As Carlos Ghosn’s stint saving Nissan from the junkyard ends, I’m thinking more of Apple’s iPhone than cars.

That the most prominent foreign CEO in Japanese history is resigning, and turning the keys over to Hiroto Saikawa, isn’t a big surprise. Ghosn long said he wanted a Japanese back in the Nissan driver’s seat so he could focus on Renault’s alliance with Mitsubishi Motors. The surprise is that a Brazilian-born, Lebanese-raised Frenchman succeeded so spectacularly in insular, change-averse Japan.

The journey began back in 1999, when Japan Inc. scowled at the idea a gaijin (foreigner) could rescue a 40,000-employee zombie from bankruptcy. No other Westerner had ever flown that close to the Land of Rising Sun’s corporate core. And Ghosn, then 45, was inheriting a wreck: nearly $40 billion of debt, a roster of duds clogging showrooms, a labyrinthine distribution system, losses in five of the previous six years and a stubborn culture not about to bow to some coddled outlander.

Yet 1999 is also the year Japan kind of, sort of, invented the smartphone. Not the iPhone or iTunes, but i-Mode, NTT Docomo ‘s high-speed mobile internet phones. Didn’t you know Japan almost beat Steve Jobs to one of techdom’s biggest revolutions by eight years? Sadly, neither did Mari Matsunaga, Takeshi Natsuno and Keiichi Enoki 18 years ago this week when Team i-Mode unveiled the future. Their mistake? “Inventing the mobile internet is one thing — capturing global value from this invention is another,” says Gerhard Fasol of Eurotechnology Japan.

Fasol is referring to the “Galapagos syndrome” that’s dogged Japan since long before 1999. Japan Inc. has a knack for inventing game-changing gadgets but often lacks the vision or ambition to take them truly global. Here, think Sharp in 1997 giving the world its first commercial camera phone, but focusing domestically. Just like the robust assortment of endemic species Charles Darwin encountered off Ecuador’s cost, Japan Inc.’s advances tended to thrive at home but survive poorly overseas.

Nissan’s Ghosn gamble went against this syndrome, and it’s paid off spectacularly. Within a year, the man known as “Le Cost Killer” had steered Nissan back toward profitability. Today, the Renault-Nissan is a juggernaut, churning out almost as many vehicles as General Motors and having Toyota and Tesla looking over their shoulders. While Ghosn made it look easy, his challenges were formidable. He earned another nickname in Yokohama, “The Icebreaker,” for discarding antiquated business practices. He renegotiated supplier deals, championed merit-based pay, challenged seniority-based promotions, and phased out entire management levels to accelerate decision-making and foster innovation.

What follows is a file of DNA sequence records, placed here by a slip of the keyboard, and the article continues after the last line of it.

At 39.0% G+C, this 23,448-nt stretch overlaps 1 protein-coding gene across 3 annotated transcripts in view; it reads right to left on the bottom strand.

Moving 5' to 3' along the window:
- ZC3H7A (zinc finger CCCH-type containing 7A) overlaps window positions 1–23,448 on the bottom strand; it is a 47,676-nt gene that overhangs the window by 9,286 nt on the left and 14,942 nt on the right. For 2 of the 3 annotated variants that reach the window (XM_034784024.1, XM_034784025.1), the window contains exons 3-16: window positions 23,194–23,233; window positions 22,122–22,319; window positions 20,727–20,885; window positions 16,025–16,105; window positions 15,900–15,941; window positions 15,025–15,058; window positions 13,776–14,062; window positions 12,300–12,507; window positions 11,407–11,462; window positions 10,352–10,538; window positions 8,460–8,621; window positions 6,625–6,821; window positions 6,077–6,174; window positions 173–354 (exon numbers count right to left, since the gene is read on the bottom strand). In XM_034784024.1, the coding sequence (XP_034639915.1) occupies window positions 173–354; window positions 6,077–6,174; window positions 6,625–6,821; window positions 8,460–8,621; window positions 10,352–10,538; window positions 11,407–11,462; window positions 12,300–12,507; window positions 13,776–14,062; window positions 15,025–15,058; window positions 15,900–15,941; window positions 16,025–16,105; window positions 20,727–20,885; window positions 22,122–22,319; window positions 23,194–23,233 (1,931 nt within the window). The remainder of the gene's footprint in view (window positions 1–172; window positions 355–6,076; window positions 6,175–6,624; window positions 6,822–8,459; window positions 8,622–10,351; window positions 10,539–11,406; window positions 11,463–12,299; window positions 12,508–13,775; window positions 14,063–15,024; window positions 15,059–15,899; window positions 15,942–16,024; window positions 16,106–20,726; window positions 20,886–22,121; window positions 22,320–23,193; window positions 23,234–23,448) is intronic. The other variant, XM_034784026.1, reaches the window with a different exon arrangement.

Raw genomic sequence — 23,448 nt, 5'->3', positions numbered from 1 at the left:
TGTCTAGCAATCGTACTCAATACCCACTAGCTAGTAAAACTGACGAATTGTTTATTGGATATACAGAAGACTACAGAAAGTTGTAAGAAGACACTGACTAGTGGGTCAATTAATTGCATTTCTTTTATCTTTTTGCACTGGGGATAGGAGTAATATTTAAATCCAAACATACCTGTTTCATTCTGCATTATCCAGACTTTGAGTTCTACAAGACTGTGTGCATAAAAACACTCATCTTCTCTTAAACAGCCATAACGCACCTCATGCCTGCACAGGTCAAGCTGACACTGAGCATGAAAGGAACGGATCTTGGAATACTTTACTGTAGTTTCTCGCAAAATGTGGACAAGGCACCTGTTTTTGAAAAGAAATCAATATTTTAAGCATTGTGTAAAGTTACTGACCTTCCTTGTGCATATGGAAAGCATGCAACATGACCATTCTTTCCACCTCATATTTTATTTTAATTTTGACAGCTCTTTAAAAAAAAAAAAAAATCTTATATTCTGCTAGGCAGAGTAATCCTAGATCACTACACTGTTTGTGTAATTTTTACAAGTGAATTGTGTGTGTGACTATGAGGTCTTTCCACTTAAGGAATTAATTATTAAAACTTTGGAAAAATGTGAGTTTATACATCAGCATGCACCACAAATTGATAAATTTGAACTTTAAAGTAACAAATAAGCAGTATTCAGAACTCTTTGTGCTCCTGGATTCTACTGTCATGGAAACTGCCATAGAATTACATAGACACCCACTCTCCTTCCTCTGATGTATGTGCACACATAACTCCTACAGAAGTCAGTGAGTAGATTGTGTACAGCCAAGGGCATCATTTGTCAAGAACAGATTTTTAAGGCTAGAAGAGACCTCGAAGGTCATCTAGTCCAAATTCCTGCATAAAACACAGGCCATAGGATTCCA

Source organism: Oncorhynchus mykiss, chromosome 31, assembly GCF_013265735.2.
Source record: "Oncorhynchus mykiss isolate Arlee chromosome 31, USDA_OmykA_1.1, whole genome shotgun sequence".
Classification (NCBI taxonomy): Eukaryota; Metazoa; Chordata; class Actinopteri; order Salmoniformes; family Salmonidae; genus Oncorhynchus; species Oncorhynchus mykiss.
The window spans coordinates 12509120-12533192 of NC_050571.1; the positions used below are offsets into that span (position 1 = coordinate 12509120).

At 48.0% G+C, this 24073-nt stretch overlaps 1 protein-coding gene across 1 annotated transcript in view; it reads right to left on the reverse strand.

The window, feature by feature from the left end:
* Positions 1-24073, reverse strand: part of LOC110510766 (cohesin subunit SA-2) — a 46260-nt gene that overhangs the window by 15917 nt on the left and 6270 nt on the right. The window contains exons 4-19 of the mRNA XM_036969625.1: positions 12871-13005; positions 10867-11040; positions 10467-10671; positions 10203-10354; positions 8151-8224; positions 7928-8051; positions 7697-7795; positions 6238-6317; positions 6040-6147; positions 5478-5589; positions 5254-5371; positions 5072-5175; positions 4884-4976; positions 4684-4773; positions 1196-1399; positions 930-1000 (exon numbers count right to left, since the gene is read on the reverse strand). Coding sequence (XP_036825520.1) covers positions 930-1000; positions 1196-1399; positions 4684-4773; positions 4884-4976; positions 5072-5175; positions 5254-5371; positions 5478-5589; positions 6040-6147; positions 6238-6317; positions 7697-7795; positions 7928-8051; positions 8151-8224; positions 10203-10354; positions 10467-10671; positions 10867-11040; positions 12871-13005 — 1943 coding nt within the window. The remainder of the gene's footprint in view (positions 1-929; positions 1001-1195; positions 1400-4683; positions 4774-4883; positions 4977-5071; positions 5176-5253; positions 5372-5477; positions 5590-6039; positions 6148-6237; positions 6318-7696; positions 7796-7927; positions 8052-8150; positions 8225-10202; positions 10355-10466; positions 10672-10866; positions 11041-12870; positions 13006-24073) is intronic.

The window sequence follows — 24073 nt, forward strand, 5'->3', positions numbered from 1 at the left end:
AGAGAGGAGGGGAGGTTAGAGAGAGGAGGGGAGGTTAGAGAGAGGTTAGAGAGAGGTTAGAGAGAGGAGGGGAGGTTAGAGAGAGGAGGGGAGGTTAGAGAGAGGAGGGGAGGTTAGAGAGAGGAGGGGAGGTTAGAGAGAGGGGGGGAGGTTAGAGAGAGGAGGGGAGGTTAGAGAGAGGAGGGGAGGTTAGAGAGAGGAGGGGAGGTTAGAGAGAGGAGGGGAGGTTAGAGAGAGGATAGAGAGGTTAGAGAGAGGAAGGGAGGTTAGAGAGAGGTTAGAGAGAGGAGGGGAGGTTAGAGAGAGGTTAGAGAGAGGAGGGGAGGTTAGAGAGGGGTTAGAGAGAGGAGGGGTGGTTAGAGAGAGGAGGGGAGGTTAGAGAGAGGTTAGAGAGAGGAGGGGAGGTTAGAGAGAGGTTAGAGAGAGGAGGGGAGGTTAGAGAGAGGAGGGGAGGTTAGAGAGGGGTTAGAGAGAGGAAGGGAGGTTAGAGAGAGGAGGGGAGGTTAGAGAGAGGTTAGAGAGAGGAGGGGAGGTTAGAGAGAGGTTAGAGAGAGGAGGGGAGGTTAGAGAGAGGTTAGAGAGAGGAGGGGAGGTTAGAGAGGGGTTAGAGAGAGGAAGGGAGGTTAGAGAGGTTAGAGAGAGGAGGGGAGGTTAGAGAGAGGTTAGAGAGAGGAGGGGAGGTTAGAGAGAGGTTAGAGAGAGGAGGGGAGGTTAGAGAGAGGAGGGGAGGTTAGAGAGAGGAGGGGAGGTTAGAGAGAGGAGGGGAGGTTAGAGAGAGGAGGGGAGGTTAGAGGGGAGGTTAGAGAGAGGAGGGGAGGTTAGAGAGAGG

Gaijin aren’t necessarily smarter or better than Japanese CEOs. But the insularity that pervades corporate boards fosters a kind of groupthink that holds Asia’s No. 2 economy back. This blinkered reality explains why Prime Minister Shinzo Abe’s mild and uncreative moves to improve governance got only modest traction. Nice that Tokyo is starting to do what it should’ve 15 years ago, but Abenomics needs policies with teeth as a shrinking and aging population confronts a rising and globally ambitious China Inc.

“It’s fundamental change that Japan needs,” says Kwok Chern-yeh, head of Japan investments at Aberdeen Asset Management. “Signs of progress — such as improved corporate governance and measures to address practices on overwork — are ad hoc. Policymakers must address a rising dependency ratio, antiquated labor laws, box-ticking boardroom culture and an urban-rural wealth divide. They need to foster competition against vested-interest groups.”

Tokyo has yet to tackle that box-ticking culture. A key problem is that yen devaluation is still a bigger priority than structural reforms to boost competitiveness. Timidity and systemic rigidities don’t just keep executives from taking risks like creating a global i-Mode ecosystem or upending tradition, but from hiking wages. Herein lies the answer to the biggest mystery facing Japan: why historically tight labor markets aren’t producing fatter paychecks. CEOs simply lack the courage and foresight to share profits with workers.

With leadership like that, it’s not hard to see why the buoyancy Japan’s stock market is enjoying isn’t translating into broader prosperity. Executives who should be shaking up a suffocating corporate system, innovating and creating the next technological revolution are gunning for more corporate welfare. Abenomics, in other words, is doing more to coddle CEOs than make them accountable.

That’s why, 18 years on, it’s worth remembering what might have been. If Nissan had gone with a 60-something man from central Japan Inc. casting in 1999, it might not today be giving Elon Musk a run for his money in the electric car space. Imagine how Docomo putting the internet in your pocket might have turned out differently had executives thought bigger. Galapagos is a fascinating place to visit, but it’s best not to get stuck there. Kudos to Ghosn for offering Japan Inc. an escape plan.

Based in Tokyo, William Pesek is executive editor of Barron’s Asia and writes on Asian economics, markets and politics. www.barronsasia.com

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